DAVE ROSS

Ross: Signing up for vaccine has children becoming the parents

Mar 18, 2021, 7:03 AM | Updated: 10:22 am
vaccine, distribution, covid, exemption...
A nurse administers a COVID vaccine at the University of Washington Medical Center in Seattle. (Photo by David Ryder/Getty Images)
(Photo by David Ryder/Getty Images)

As regular listeners of Seattle’s Morning News are well aware, ever since I started sharing my problems scheduling a COVID shot, Colleen has been pestering me to be more persistent instead of giving up after just one website. I dismissed her efforts as simply the reflexes of a former cheerleader.

But as it turns out, she’s not the only one. The two members of her generation that I was directly involved in raising have been so insistent about the point that yesterday, daughter number two called from West Virginia and remained on the phone while I followed her instructions to sign up online.

I entered my birthday, my phone number, and clicked on all the squares with traffic lights — no I am not a robot, here’s my email — I selected a date, and then, sure enough, right before the confirmation page, just as I was on the cusp of becoming one of the chosen, the slot was suddenly no longer available. This went on for 32 minutes.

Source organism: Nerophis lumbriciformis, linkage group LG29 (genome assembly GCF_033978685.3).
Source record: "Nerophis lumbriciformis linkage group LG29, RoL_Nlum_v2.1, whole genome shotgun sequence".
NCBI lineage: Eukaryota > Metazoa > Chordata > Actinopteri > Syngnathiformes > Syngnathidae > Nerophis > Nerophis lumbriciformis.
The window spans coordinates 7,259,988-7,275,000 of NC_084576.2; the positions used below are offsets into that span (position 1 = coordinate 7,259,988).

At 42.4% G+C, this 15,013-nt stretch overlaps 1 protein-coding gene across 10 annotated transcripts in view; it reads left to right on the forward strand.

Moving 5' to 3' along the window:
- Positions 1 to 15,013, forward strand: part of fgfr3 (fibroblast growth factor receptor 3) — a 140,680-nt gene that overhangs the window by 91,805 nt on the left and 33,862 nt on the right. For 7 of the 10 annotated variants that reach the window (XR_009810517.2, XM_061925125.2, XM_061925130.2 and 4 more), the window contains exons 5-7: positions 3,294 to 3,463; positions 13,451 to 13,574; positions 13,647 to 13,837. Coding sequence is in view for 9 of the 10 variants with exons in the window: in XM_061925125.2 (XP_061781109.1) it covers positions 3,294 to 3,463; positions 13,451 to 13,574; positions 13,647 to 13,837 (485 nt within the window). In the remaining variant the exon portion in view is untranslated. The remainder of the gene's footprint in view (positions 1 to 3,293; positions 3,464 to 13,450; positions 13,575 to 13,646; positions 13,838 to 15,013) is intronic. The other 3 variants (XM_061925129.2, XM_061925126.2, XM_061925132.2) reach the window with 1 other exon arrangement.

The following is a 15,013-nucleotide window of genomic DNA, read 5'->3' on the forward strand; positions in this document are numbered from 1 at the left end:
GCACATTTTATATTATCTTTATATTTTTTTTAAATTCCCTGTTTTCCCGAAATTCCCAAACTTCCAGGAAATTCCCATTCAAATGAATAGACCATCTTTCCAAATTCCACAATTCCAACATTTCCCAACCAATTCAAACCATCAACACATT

I said “thank you, dear, for trying to help, you are a wonderful daughter, but it’s like the ferry line: I’ll just open a book until someone honks and it’s time to drive on to the boat. Plus, I need to get busy writing tomorrow’s commentary!”

So we hang up – and not half an hour later, I get a text.

“Dad, I booked appointments for both you and mom, here are the dates, with confirmations in your email. And it’s just across the bridge in Bellevue.”

So that’s the secret. Have children who know how to game websites.

But here’s the other consequence of this little episode, having nothing to do with the vaccine: the feeling that the child just became the parent.

It never occurred to me that as a consequence of me not helping myself, my offspring would feel compelled to do it for me. Both of them have been trying, even as they’re busy with children of their own.

So, I felt both grateful and guilty. But I have learned an important lesson: If you are willing to accept the kindness of others, you may find that you can get both a vaccine appointment, and a fairly decent commentary to boot.

Listen to Seattle’s Morning News weekday mornings from 5 – 9 a.m. on KIRO Radio, 97.3 FM. Subscribe to the podcast here.

Dave Ross on KIRO Radio 97.3 FM
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Ross: Signing up for vaccine has children becoming the parents